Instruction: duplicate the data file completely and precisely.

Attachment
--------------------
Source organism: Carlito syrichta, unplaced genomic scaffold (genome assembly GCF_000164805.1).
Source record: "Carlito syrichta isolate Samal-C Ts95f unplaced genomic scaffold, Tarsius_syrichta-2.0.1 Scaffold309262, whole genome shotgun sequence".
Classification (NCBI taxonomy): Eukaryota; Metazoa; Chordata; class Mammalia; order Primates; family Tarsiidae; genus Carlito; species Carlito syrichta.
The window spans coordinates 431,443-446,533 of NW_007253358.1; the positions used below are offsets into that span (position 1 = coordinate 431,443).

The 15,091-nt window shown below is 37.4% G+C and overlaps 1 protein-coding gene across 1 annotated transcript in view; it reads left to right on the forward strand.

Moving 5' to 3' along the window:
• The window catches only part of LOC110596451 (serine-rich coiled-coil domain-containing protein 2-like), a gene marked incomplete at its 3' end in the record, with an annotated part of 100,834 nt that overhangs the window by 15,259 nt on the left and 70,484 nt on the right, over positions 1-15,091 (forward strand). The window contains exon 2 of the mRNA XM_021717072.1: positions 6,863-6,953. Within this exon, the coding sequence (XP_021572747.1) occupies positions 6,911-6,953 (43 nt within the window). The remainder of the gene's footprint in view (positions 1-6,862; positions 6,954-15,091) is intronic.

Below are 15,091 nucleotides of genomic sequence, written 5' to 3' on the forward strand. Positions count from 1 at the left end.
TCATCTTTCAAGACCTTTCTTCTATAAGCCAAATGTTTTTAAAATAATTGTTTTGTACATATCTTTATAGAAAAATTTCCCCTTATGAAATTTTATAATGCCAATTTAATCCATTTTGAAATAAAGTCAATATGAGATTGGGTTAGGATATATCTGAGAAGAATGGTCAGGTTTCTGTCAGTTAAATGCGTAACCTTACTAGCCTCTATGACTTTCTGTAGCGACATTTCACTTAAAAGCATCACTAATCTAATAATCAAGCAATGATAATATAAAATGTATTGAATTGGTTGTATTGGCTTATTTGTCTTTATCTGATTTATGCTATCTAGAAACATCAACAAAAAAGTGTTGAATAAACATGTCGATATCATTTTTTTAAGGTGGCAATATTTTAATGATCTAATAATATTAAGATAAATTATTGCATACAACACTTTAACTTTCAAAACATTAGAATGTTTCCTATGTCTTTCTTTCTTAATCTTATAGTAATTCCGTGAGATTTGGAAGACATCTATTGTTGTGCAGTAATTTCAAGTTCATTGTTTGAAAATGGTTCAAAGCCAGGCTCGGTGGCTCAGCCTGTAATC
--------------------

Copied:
Source organism: Carlito syrichta, unplaced genomic scaffold (genome assembly GCF_000164805.1).
Source record: "Carlito syrichta isolate Samal-C Ts95f unplaced genomic scaffold, Tarsius_syrichta-2.0.1 Scaffold309262, whole genome shotgun sequence".
Classification (NCBI taxonomy): Eukaryota; Metazoa; Chordata; class Mammalia; order Primates; family Tarsiidae; genus Carlito; species Carlito syrichta.
The window spans coordinates 431,443-446,533 of NW_007253358.1; the positions used below are offsets into that span (position 1 = coordinate 431,443).

The 15,091-nt window shown below is 37.4% G+C and overlaps 1 protein-coding gene across 1 annotated transcript in view; it reads left to right on the forward strand.

Moving 5' to 3' along the window:
• The window catches only part of LOC110596451 (serine-rich coiled-coil domain-containing protein 2-like), a gene marked incomplete at its 3' end in the record, with an annotated part of 100,834 nt that overhangs the window by 15,259 nt on the left and 70,484 nt on the right, over positions 1-15,091 (forward strand). The window contains exon 2 of the mRNA XM_021717072.1: positions 6,863-6,953. Within this exon, the coding sequence (XP_021572747.1) occupies positions 6,911-6,953 (43 nt within the window). The remainder of the gene's footprint in view (positions 1-6,862; positions 6,954-15,091) is intronic.

Below are 15,091 nucleotides of genomic sequence, written 5' to 3' on the forward strand. Positions count from 1 at the left end.
TCATCTTTCAAGACCTTTCTTCTATAAGCCAAATGTTTTTAAAATAATTGTTTTGTACATATCTTTATAGAAAAATTTCCCCTTATGAAATTTTATAATGCCAATTTAATCCATTTTGAAATAAAGTCAATATGAGATTGGGTTAGGATATATCTGAGAAGAATGGTCAGGTTTCTGTCAGTTAAATGCGTAACCTTACTAGCCTCTATGACTTTCTGTAGCGACATTTCACTTAAAAGCATCACTAATCTAATAATCAAGCAATGATAATATAAAATGTATTGAATTGGTTGTATTGGCTTATTTGTCTTTATCTGATTTATGCTATCTAGAAACATCAACAAAAAAGTGTTGAATAAACATGTCGATATCATTTTTTTAAGGTGGCAATATTTTAATGATCTAATAATATTAAGATAAATTATTGCATACAACACTTTAACTTTCAAAACATTAGAATGTTTCCTATGTCTTTCTTTCTTAATCTTATAGTAATTCCGTGAGATTTGGAAGACATCTATTGTTGTGCAGTAATTTCAAGTTCATTGTTTGAAAATGGTTCAAAGCCAGGCTCGGTGGCTCAGCCTGTAATC